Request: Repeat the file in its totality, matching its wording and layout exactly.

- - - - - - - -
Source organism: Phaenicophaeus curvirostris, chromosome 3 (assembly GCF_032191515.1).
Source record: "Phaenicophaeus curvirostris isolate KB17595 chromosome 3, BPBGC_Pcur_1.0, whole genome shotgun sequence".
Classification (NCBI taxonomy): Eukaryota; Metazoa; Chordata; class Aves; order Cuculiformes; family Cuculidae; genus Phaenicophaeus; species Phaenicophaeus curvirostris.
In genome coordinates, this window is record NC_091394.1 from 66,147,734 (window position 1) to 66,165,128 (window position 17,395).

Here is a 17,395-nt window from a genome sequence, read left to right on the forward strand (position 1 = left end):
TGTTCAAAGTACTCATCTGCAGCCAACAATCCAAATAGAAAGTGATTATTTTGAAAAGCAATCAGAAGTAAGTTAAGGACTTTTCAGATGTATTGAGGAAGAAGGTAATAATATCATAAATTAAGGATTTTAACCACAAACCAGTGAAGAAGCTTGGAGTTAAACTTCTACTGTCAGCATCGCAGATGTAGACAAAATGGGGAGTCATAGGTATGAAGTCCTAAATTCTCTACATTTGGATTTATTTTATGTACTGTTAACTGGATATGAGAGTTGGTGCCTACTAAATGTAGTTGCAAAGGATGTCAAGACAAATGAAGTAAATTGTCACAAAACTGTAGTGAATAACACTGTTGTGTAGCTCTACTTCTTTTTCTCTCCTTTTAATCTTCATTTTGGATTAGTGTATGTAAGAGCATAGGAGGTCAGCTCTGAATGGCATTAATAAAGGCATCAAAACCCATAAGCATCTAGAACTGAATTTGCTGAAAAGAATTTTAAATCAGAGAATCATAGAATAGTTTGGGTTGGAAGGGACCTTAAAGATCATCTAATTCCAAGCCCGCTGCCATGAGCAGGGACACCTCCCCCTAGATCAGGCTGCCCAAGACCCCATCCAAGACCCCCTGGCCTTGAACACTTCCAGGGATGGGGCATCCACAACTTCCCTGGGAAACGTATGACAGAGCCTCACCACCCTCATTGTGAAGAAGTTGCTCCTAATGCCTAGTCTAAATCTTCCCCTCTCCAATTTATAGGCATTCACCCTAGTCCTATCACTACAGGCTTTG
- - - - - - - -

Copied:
Source organism: Phaenicophaeus curvirostris, chromosome 3 (assembly GCF_032191515.1).
Source record: "Phaenicophaeus curvirostris isolate KB17595 chromosome 3, BPBGC_Pcur_1.0, whole genome shotgun sequence".
Classification (NCBI taxonomy): Eukaryota; Metazoa; Chordata; class Aves; order Cuculiformes; family Cuculidae; genus Phaenicophaeus; species Phaenicophaeus curvirostris.
In genome coordinates, this window is record NC_091394.1 from 66,147,734 (window position 1) to 66,165,128 (window position 17,395).

Here is a 17,395-nt window from a genome sequence, read left to right on the forward strand (position 1 = left end):
TGTTCAAAGTACTCATCTGCAGCCAACAATCCAAATAGAAAGTGATTATTTTGAAAAGCAATCAGAAGTAAGTTAAGGACTTTTCAGATGTATTGAGGAAGAAGGTAATAATATCATAAATTAAGGATTTTAACCACAAACCAGTGAAGAAGCTTGGAGTTAAACTTCTACTGTCAGCATCGCAGATGTAGACAAAATGGGGAGTCATAGGTATGAAGTCCTAAATTCTCTACATTTGGATTTATTTTATGTACTGTTAACTGGATATGAGAGTTGGTGCCTACTAAATGTAGTTGCAAAGGATGTCAAGACAAATGAAGTAAATTGTCACAAAACTGTAGTGAATAACACTGTTGTGTAGCTCTACTTCTTTTTCTCTCCTTTTAATCTTCATTTTGGATTAGTGTATGTAAGAGCATAGGAGGTCAGCTCTGAATGGCATTAATAAAGGCATCAAAACCCATAAGCATCTAGAACTGAATTTGCTGAAAAGAATTTTAAATCAGAGAATCATAGAATAGTTTGGGTTGGAAGGGACCTTAAAGATCATCTAATTCCAAGCCCGCTGCCATGAGCAGGGACACCTCCCCCTAGATCAGGCTGCCCAAGACCCCATCCAAGACCCCCTGGCCTTGAACACTTCCAGGGATGGGGCATCCACAACTTCCCTGGGAAACGTATGACAGAGCCTCACCACCCTCATTGTGAAGAAGTTGCTCCTAATGCCTAGTCTAAATCTTCCCCTCTCCAATTTATAGGCATTCACCCTAGTCCTATCACTACAGGCTTTG